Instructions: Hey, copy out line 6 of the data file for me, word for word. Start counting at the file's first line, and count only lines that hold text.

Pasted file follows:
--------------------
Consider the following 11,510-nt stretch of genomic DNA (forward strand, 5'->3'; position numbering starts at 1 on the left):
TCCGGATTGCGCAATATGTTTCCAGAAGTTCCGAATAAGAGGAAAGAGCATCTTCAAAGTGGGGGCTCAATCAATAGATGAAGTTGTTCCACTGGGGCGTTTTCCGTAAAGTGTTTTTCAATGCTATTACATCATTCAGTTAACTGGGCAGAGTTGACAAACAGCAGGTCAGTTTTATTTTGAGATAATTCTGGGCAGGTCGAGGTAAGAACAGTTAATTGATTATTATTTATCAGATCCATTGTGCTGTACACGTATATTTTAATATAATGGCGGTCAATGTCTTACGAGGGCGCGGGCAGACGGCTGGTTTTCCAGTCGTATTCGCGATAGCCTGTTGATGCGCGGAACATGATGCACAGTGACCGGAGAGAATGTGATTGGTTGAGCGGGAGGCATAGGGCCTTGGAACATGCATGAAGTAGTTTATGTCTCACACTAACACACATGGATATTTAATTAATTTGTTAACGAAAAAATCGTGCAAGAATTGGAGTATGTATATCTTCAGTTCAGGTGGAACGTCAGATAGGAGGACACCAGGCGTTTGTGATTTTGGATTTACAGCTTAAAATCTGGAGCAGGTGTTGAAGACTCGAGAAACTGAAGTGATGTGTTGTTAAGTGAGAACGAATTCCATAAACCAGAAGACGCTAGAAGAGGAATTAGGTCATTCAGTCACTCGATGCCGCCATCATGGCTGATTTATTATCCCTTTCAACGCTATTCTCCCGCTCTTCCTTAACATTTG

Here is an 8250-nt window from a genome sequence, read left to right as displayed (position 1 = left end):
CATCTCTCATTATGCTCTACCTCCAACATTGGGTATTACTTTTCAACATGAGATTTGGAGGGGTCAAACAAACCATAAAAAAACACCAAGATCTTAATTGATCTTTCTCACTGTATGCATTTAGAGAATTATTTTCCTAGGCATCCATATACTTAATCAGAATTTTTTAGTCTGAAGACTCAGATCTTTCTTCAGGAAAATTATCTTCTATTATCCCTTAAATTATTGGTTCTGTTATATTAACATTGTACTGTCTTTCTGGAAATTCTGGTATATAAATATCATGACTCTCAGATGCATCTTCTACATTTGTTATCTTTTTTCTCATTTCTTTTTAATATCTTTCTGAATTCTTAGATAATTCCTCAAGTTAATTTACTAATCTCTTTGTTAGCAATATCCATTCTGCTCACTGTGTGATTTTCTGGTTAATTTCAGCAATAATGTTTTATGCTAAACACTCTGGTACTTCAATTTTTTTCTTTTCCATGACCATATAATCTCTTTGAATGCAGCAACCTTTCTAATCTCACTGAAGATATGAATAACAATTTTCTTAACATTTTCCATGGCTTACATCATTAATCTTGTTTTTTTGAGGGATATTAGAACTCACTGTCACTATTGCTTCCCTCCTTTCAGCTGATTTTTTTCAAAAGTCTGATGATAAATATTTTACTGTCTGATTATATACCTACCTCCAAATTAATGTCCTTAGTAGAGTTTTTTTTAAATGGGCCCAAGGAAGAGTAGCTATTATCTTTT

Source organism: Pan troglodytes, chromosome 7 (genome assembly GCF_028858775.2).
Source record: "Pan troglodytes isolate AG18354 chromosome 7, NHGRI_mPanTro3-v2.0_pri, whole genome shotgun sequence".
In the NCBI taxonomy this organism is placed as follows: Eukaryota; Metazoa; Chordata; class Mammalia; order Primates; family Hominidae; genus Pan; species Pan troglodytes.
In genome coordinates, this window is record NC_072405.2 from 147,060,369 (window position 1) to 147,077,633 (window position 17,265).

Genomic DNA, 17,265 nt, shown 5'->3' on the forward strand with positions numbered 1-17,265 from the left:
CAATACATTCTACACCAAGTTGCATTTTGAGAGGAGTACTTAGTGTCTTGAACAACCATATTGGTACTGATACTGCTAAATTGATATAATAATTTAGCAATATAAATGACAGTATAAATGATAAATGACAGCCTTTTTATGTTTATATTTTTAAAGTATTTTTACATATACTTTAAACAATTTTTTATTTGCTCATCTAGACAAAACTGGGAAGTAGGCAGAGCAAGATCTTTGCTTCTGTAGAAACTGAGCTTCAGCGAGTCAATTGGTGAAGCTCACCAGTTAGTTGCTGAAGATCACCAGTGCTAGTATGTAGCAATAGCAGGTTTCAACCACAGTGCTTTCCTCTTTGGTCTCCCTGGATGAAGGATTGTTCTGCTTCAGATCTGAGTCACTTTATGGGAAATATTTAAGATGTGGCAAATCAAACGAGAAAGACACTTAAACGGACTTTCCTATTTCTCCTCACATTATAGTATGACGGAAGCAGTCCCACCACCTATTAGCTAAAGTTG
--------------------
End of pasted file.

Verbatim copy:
Source record: "Pan troglodytes isolate AG18354 chromosome 7, NHGRI_mPanTro3-v2.0_pri, whole genome shotgun sequence".